Clearly, this doesn’t fit well with the Davies of 2016-17; a dynamic box-to-box midfielder, who loved to play a piercing killer ball. However, we cannot lay the entire blame at the manager’s door. Davies did not progress in key areas, which would have left him better equipped for the Allardyce regime.

Despite his deeper role, Davies’ defensive stats are suspect: he committed fouls regularly, and failed to make as many successful tackles per game as Schneiderlin or Gueye.

Davies also struggled in the air. In 2017-18, he won just one in three aerial duels, as WhoScored.com stats underline. This did little to help an Everton midfield that was all too often outmuscled by their opponents.

Davies looked aimless last year. Too often, he seemed to do a lot of running, but offer very little – and the statistics support this assessment. Part of the blame lies with Allardyce, and indeed Davies is just one of a cohort of players who were used in counterintuitive ways in the second half of 2017-18.

However, this period also demonstrated areas where Davies is lagging behind the league standard. To continue at the top level, he must bridge these gaps.

A realistic season for Davies at Everton

The 2018-19 season is an entirely different prospect for Everton’s young midfielder.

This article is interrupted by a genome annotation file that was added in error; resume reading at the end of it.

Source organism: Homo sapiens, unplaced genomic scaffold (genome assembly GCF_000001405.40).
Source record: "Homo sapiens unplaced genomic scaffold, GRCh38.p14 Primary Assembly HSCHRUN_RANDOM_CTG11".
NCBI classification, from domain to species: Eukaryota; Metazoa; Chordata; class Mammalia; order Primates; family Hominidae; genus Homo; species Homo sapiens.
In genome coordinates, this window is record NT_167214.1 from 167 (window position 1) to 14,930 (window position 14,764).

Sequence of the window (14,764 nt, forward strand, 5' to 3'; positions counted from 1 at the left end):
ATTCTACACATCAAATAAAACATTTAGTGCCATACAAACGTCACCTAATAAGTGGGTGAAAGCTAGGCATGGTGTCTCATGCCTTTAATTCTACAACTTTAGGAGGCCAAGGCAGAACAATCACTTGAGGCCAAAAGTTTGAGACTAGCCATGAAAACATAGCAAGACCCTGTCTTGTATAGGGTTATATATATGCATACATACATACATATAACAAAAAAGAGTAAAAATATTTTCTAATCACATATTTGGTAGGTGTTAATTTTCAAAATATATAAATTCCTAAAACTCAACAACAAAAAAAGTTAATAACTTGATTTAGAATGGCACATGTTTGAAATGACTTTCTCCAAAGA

Under a new manager in Marco Silva, Davies stands to benefit from a far more attacking and expansive playing style. However, there is more competition for places too. Andre Gomes is a direct rival – who also has far more European experience and pedigree. Although Davies could hope to stake a claim early, seen as Gomes is currently recovering from injury.

Whilst Everton employ an out-and-out attacking playmaker in Gylfi Sigurdsson though, Davies needs to round out his skillset. Defensive play should be a training priority, so that the 20-year-old can contribute consistently in both boxes. With this in mind, any improvement in the air or in the tackle would constitute a massive step forward.

Davies should also look to improve his pass completion too. The Blues will not be playing route-one this year, and a three in four pass success rate will not be a good look. Ideally, Davies will mature into a midfielder who can play directly, but recycle the ball too. Composure in the tackle, and in short distribution is key to success.

Considering the number of players available at Goodison, it is likely that Davies will start most league games on the bench this year.

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This could benefit him. As an impact substitute, Davies will likely be given more creative opportunities. His pace and stamina are great late-game assets that should be exploited against tired opposition defences.

Facing a likely reduction in minutes, Davies has the perfect opportunity to demonstrate his quality, in lieu of quantity.

Everton fans should set their expectations for him on his overall development, rather than his number of appearances. Like the rest of the Blues’ youngsters, Davies needs to contribute more.

If he can improve in defence and in possession, I am confident that this season will see him make the required step forward.